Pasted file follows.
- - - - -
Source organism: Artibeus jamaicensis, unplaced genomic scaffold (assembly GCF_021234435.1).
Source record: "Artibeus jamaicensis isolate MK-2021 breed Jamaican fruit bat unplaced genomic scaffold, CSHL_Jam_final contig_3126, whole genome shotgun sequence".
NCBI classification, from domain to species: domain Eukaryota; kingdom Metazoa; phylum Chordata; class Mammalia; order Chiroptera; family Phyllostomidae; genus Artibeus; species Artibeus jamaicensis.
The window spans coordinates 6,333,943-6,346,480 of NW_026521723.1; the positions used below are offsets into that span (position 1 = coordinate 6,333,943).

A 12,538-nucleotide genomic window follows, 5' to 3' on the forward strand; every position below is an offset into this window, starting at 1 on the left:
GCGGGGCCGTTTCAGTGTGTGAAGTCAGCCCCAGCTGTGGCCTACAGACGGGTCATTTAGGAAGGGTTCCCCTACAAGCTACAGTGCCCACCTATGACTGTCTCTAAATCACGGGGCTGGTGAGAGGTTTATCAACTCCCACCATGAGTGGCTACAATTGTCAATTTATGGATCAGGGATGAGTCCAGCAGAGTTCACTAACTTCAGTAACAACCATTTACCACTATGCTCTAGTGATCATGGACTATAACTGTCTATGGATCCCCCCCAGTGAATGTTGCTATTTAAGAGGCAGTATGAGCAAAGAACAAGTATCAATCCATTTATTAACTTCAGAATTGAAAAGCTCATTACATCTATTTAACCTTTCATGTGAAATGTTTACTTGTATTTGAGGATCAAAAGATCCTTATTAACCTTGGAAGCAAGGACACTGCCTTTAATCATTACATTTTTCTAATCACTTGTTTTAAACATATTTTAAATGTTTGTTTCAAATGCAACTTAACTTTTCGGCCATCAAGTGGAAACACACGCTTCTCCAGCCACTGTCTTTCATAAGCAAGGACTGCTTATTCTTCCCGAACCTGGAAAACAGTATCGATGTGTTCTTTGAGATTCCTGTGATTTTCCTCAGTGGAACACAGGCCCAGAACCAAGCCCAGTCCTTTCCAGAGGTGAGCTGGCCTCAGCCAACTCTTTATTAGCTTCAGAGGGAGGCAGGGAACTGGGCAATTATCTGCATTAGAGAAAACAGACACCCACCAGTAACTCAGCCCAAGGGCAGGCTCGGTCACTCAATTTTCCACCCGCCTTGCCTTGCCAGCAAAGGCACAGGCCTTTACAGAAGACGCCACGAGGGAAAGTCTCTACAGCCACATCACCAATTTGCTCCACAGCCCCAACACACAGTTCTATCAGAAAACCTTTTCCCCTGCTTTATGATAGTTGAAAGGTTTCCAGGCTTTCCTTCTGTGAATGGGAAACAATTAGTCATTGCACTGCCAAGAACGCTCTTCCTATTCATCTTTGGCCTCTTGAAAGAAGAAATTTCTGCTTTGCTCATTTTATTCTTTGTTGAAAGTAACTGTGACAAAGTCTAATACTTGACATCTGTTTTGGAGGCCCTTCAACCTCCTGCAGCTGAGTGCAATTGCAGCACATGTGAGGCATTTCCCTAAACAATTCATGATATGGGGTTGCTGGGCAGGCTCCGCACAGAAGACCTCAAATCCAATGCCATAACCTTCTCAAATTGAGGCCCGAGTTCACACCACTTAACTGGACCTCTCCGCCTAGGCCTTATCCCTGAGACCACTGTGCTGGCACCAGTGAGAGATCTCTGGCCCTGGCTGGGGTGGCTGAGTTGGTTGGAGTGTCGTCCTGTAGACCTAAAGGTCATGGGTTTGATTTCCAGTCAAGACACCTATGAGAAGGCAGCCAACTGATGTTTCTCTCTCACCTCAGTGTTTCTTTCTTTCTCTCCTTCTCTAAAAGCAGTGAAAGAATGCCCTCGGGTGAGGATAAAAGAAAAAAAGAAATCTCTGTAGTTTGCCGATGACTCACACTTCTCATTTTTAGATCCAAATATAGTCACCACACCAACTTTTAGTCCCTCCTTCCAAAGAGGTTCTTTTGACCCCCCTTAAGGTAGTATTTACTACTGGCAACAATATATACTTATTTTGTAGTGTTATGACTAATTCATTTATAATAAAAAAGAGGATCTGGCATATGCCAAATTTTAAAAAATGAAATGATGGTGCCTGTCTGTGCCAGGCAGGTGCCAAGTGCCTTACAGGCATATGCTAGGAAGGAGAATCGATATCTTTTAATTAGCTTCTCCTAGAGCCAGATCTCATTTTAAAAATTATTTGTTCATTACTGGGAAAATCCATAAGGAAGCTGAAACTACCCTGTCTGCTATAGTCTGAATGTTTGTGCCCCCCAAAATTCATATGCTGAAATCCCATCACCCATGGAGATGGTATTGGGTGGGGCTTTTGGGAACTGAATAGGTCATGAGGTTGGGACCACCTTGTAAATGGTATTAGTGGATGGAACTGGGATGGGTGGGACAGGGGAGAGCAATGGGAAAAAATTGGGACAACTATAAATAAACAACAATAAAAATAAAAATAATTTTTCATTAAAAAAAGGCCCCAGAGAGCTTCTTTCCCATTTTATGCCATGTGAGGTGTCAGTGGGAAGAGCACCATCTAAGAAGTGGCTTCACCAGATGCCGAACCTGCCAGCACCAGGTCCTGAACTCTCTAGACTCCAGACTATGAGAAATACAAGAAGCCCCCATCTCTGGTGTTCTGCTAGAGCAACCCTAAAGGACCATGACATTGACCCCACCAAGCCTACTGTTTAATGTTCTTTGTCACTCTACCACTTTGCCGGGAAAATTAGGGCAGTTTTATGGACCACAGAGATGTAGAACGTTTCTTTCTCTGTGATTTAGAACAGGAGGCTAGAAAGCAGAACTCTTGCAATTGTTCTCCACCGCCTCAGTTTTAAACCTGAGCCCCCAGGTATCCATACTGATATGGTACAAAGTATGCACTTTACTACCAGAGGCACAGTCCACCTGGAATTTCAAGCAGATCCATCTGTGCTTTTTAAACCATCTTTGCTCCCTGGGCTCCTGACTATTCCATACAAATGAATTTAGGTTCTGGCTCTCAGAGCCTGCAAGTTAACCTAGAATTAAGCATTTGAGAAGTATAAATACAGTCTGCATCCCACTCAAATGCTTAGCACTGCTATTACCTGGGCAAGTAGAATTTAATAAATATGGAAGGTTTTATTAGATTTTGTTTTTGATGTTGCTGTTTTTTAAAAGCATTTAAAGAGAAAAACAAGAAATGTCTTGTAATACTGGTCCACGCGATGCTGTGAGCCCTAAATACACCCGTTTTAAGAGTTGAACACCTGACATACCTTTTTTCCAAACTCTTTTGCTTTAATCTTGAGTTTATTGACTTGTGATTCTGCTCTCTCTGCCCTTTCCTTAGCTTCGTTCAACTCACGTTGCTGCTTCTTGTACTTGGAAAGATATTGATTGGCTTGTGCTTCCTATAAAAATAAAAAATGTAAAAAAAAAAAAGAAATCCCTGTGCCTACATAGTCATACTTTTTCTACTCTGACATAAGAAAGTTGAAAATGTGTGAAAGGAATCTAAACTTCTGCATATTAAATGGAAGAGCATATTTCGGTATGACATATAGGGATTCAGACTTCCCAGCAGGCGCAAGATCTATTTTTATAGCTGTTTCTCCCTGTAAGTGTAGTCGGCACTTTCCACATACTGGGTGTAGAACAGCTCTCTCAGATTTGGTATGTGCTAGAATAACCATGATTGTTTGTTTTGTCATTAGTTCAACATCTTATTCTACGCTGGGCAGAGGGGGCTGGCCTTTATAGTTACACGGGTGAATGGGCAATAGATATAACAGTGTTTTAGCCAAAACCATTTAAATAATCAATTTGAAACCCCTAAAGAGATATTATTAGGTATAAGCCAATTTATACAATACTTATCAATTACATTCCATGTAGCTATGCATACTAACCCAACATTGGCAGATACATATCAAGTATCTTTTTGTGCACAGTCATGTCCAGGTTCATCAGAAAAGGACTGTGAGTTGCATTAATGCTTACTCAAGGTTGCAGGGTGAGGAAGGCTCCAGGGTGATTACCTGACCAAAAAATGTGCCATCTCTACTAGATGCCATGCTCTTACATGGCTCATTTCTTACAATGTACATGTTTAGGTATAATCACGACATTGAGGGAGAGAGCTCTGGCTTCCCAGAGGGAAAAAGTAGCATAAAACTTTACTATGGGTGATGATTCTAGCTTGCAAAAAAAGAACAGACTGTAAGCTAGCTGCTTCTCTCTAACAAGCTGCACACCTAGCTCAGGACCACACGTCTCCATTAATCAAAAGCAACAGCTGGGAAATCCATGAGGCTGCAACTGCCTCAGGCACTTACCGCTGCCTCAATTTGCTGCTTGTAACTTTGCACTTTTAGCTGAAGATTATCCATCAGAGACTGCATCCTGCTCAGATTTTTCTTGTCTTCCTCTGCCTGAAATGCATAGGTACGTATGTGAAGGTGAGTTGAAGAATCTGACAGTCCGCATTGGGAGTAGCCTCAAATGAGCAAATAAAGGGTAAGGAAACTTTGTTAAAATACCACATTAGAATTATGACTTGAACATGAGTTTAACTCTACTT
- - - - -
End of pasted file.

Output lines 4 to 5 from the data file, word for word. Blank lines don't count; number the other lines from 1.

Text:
The window spans coordinates 6,333,943-6,346,480 of NW_026521723.1; the positions used below are offsets into that span (position 1 = coordinate 6,333,943).

A 12,538-nucleotide genomic window follows, 5' to 3' on the forward strand; every position below is an offset into this window, starting at 1 on the left: